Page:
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Whisky Bible 2006 - Jim Murray

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Postby Bunkermania » Wed Oct 26, 2005 7:42 pm

In the new 2006 book there are quite a lot of updated entries. He has marked the ones he has tested again with one or two dots after the text. One dot for whiskies that haven't changed and two dots for the ones he has changed his score and/or his taste notes.

I find the reading amusing and have had a lot of use for it. In the new edition I think he has a little too many high 90's though, but that is his taste and score.
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Postby Bunkermania » Wed Oct 26, 2005 7:53 pm

Had to write one more thing. In the first Bible (2 years ago) it said that the bible will soon go online. In the last Bible it says again that there now is one guy working fulltime with the website and it should be up and running in August at the latest. It's now October 26 and it is still the same page that has been there for 2 years now saying that the website is coming soon.
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Postby bamber » Thu Oct 27, 2005 4:00 pm

The book is flawed but still brilliant. There are quite a few typos in this edition - see Power's Gold for example, but as far as reference books go it simply has no equal. MJ's guide is not in the same league IMO. You can take this book to the supermarket or off licence and use it pretty effectively as an aid to buying whisky. No other book can boast that simple functionality.

His scores for blends don't ring true with me either, but the answer is simple: JM really likes blended whisky ! I guess loads of posters here think his scores for American whisky are too high, but personally I agree with those (most of them anyway).

95/100 for a blended whisky - why not ? Whisky does not have to old and rare and expensive to taste good. JM keeps it real and his book is indispensable IMO. I would happily pay £30 for it - nevermind about £6 !!
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Postby Deactivated Member » Thu Oct 27, 2005 4:42 pm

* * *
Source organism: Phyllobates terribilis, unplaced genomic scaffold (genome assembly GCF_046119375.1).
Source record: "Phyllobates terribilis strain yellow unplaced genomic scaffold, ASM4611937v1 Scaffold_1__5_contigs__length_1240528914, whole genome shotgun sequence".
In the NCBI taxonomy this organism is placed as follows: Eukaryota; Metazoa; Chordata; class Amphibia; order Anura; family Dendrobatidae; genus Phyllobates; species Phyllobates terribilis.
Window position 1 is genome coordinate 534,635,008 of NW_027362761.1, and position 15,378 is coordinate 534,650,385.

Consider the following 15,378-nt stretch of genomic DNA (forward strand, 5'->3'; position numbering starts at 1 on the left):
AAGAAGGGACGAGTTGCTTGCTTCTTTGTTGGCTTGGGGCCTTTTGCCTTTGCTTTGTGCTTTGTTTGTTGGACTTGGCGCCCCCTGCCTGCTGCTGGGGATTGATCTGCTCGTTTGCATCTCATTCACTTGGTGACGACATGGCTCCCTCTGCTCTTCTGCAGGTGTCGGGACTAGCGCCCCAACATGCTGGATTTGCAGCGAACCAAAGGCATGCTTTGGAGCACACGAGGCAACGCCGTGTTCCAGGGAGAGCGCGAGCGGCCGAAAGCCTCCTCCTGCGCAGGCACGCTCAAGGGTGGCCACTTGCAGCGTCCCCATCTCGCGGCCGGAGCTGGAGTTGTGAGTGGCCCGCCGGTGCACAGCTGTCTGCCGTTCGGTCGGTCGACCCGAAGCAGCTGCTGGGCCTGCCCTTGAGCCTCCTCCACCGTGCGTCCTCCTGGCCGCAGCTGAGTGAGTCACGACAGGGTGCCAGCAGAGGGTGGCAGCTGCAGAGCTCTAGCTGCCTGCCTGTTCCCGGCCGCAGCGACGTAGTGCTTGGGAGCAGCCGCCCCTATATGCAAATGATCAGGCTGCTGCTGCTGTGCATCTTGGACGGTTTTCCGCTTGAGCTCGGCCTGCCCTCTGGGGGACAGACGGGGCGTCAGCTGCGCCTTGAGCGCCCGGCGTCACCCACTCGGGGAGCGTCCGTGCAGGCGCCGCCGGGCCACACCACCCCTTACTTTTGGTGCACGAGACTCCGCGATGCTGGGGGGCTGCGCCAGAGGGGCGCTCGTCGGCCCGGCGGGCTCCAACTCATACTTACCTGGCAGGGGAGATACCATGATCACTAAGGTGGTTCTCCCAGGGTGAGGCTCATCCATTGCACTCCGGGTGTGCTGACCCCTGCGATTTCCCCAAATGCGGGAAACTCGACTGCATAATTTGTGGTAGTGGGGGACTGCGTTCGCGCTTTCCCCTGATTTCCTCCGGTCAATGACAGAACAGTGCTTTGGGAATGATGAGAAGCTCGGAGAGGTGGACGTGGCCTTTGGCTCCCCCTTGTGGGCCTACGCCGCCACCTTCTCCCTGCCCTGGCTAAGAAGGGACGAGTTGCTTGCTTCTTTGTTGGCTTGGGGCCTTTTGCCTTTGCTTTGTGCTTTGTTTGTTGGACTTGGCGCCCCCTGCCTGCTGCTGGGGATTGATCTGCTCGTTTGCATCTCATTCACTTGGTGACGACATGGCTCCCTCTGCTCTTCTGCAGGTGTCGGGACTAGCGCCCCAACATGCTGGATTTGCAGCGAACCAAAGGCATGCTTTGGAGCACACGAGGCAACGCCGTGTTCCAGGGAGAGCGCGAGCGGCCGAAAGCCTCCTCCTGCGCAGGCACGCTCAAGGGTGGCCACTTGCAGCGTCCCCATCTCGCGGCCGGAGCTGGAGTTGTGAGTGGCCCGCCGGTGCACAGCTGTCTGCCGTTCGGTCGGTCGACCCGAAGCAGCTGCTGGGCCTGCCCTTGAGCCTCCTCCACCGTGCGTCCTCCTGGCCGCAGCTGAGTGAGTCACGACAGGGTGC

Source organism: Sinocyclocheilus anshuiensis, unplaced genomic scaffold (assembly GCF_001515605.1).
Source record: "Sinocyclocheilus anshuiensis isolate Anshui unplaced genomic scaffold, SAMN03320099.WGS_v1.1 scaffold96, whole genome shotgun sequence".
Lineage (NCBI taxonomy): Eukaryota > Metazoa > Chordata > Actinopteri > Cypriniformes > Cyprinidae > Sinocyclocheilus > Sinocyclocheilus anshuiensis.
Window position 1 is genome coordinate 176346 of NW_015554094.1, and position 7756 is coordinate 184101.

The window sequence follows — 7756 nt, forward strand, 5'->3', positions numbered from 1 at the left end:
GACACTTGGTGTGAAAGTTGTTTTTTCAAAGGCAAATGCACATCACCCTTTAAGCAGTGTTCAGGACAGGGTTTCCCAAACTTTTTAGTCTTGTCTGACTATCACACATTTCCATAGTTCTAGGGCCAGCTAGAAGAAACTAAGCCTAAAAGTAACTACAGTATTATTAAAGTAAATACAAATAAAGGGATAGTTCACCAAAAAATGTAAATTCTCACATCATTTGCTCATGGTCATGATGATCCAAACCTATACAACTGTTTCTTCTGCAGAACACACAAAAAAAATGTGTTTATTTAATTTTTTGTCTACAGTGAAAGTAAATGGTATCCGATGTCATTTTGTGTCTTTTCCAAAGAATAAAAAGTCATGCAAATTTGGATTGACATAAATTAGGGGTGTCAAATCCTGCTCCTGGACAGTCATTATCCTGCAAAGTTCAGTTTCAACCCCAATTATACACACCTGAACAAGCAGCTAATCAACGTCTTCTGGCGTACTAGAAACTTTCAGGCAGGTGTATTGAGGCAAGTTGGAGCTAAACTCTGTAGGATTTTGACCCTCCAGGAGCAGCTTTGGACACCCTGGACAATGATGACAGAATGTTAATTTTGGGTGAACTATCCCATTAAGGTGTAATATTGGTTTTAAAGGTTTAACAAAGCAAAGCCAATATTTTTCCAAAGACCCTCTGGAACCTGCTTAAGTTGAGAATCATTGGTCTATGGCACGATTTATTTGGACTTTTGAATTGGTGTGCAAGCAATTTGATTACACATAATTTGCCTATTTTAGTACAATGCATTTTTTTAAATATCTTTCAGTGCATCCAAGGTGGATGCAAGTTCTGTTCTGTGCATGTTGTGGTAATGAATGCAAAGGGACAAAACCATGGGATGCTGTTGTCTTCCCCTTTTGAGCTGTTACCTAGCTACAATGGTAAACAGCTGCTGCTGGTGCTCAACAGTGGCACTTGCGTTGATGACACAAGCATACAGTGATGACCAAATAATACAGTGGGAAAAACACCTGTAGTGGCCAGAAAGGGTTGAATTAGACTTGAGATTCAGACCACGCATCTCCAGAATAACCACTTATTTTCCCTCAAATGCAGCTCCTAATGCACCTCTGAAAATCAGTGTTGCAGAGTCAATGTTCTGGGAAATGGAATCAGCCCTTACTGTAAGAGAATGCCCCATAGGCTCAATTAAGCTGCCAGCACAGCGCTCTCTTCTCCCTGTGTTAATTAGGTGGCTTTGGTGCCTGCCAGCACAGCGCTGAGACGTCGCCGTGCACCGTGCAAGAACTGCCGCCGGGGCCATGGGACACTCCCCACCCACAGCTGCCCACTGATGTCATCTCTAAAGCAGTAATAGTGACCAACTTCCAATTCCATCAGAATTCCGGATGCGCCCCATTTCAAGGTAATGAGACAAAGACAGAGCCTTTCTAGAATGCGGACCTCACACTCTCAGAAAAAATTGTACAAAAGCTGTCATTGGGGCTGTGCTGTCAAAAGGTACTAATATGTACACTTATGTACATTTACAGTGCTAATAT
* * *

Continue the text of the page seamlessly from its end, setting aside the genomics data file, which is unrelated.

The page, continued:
You are right about the typos. Unfortunately he got the cask number wrong for the Glen Moray 1986 Scotch of the Year. He also spelt Raeburn Fine Wines incorrectly throughout, which they found disappointing. The Yoichi Anniversary scores add up to 97, but the total given is 96. The Dalmore 62yo marks add up to 96, but the total given is only 95. But despite the flaws, I find the book spot on and have introduced me to so much. If I have a quibble with the Bourbon scores, it is the relatively high marks for ordinary Bourbon - e.g. Rebel Yell. The top scorers deserve it, but the poorer Bourbons should be nearer 68 than 88 IMO.

PS Bamber - don't feed the troll!
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Postby Lawrence » Thu Oct 27, 2005 6:21 pm

Nick said
PS Bamber - don't feed the troll!


Quite. People like that feed on attention and ignoring them is the best way to deal with them, IMHO.
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Postby bamber » Thu Oct 27, 2005 7:36 pm

Nick Brown wrote:PS Bamber - don't feed the troll!


I was hoping to turn him into a hobbit :) (No offence Frodo !!). I'll leave him be.
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Postby Lawrence » Sat Oct 29, 2005 12:19 am

My copy arrived today and I quickly had a look through it, West Van Dave is mentioned in the thank you section, well done Dave.

There are over 3400 whiskies rated, it's very detailed to say the least, a great reference tool. 800 new whiskies with 350 re tastes to update the book.

IMHO a great reference tool.
Last edited by Lawrence on Sat Oct 29, 2005 8:15 am, edited 1 time in total.
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Postby Aidan » Sat Oct 29, 2005 4:26 am

You are kind of mentioned in the Bushmulls Rum Cask review, Lawerence. Not directly, but you know who you are.
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Postby WestVanDave » Sat Oct 29, 2005 7:14 am

Lawrence wrote: West Van Dave is mentioned in the tahnk you section, well done Dave.

IMHO a great reference tool.


Tahnk you Lawrence - Tahnks a bunch...

Truthfully, we all had a great time and your write-up for the Malt Maniacs site (as I've referenced before) does a great job of capturing Jim's Western Canada tour...

Many Tahnks... :wink:

Cheers, Dave.
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Postby Deactivated Member » Sat Oct 29, 2005 3:07 pm

Sounds like you guys all got tahnked.
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Postby Lawrence » Sun Oct 30, 2005 12:08 am

One typo and here we go :roll:
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Postby MGillespie » Sun Oct 30, 2005 3:45 am

Bunkermania wrote:In the new 2006 book there are quite a lot of updated entries. He has marked the ones he has tested again with one or two dots after the text. One dot for whiskies that haven't changed and two dots for the ones he has changed his score and/or his taste notes.


Oh, great...now we're going to have to decipher his dots with the same scrutiny we used to decipher the number of stars in the upper left corner of Playboy covers! As I recall, they allegedly stood for the number of times Hef bedded that month's Playmate...

Of course, now that I have a daughter technically old enough to pose for Playboy...that takes all the fun out of "reading" it...

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Postby MGillespie » Sun Oct 30, 2005 3:50 am

Nick Brown wrote: